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Another milestone without my raison d'être. 
Started by Kirstie
30 May 2016, 3:04 AM

It's been a little while since I've been here, and not a whole lot has changed.  I still struggle to get through the days in one piece.  May 25th was our 25th anniversary.  A day we planned for a long time.  We were going to Akumel to renew our vows.  This would have been our first vacation since our honeymoon without the kids.  It was a very hard day.  In the afternoon a package arrived at work.  25 roses, three dozen carnations, a canvas with our names and some special sayings, a diamond eternity ring, and most precious, a four page letter.  My husband has been gone seven months.  I was floored.  He sent us gifts at christmas and flowers for my daughter's birthday, but that was only two months after he passed.

I know his intentions were pure.  But these gifts have torn the fresh scab off a very large wound, and I am in anguish again. I have only recently been able to make it through a work day without breaking down at least once.  He must have struggled so much - it must have caused a great deal of pain planning these things with the knowledge that he would not be here.  I cannot imagine what he went through.  Have his birthday coming up next Sunday, and then five days later, my birthday.  Those should be a couple of "fun" days.  I want to acknowledge his birthday, but don't know how to do that yet.

I have not yet been able to read the letter.  I want to desperatly, but since these are his last words to me, I am afraid of the finality of reading it.  Once I am done, there will be no more, and that scares me.  

This is such a hard process.  I do not think I have truly accepted that I will never see him again. When I think about the future, it totally freaks me out.  I get a hollow feeling in my stomach and get a very panicky feeling, and my hands shake.   I would give my whole world just to have another hour with him.  I miss him so very much.  I feel very incomplete without him.
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Reply by JennJilks
30 May 2016, 12:49 PM
Ah, Kirstie. You are doing fine. There is no right or wrong for grieving. Understand the gift your husband has given you, accept it graciously in the spirit it was given. Deep breath. 
I would suggest for your late husband that you create a collage in his memory. Find some magazine, and cut out photos that represented him, his spirit, and the gift of your love.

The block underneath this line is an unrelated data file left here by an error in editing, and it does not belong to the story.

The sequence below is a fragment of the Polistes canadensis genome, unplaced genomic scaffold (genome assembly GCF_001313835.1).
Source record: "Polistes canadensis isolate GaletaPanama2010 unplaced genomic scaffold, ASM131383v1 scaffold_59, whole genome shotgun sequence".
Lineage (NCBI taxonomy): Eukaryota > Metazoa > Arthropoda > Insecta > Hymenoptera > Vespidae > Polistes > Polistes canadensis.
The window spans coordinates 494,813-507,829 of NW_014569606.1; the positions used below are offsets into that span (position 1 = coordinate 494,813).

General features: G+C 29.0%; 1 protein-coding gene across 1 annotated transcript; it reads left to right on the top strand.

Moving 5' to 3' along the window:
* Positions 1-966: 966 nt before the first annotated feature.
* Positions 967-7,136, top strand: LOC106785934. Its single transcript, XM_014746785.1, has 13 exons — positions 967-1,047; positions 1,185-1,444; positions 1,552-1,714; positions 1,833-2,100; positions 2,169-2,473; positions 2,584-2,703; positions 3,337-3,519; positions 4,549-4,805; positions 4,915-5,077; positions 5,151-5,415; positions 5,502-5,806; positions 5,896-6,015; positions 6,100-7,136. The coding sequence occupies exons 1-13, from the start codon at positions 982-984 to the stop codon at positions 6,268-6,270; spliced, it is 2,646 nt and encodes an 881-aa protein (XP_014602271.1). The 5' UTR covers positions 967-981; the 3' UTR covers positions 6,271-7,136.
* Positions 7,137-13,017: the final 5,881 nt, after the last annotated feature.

It is challenging to rise up from the well of grief, in order to celebrate his life. You may not be able to do it this year, but, in time you will again. This is a graphic created with a children's bereavement group. They had all lost a parent, and talked about how they felt. There is no right or wrong way to grieve, your shaking and tremours, the hollow feeling in your stomach, are all good symptoms, in that you are recognizing your grief. I went numb and couldn't function after caregiving for my parents. If you need to cry, cry. If you need to cocoon, do so. Do what you need to do for yourself. You are a beautiful person.

He has given you many gift, a life together. You are not incomplete, despite that which you feel (and feelings aren't wrong, they just are there), think of the ways he made you whole when he was alive, and how special you were to him.
Listen to me lecture! Sorry. But it is all in one's point of view. This is cognitive behavioural therapy (CBT), Examine your feelings. How can you change your mindset to attune to your present situation.

You are in one peice. You are perfect just the way you are. You will not be this way forever. You will move through your grief, through mourning and bereavement. 

You can check with your local hospice, as they often will do bereavement counseling, no cost. Perhaps a counselor will help you through this. You are not alone. I don't know your belief system, but I believe that our loved ones watch over us, or are, at least, in our hearts and souls. 

You can do this. You will do this. Give yourself permission to grieve, to mourn and feel your pain. It won't be so painfull long-term, but for now it is raw.
I, personally, try not to mourn loved ones on the day they died, but on the days they lived.
When negative thoughts enter your mind (Yes, CBT again!) push them away, and take out the good memories. Look at the gifts of love with which you were blessed. I am divorced, my ex-husband died the month my 2nd husband has cancer surgery. We will never achieve 25 years as my husband's cancer was not eradicated. We live each day in the present moment. When horrible thoughts enter my mind, I push them away and list my joys, and the gift this day brings. I try to live in the present,, and not grieve the future. /two cents!  I took my M.A. in Couseling. I ended up using these things for myself.

You have such a wonderful porfolio from which to draw good memories. Can you write about some? We would love to hear them.
Hugs from Perth, Ontario.

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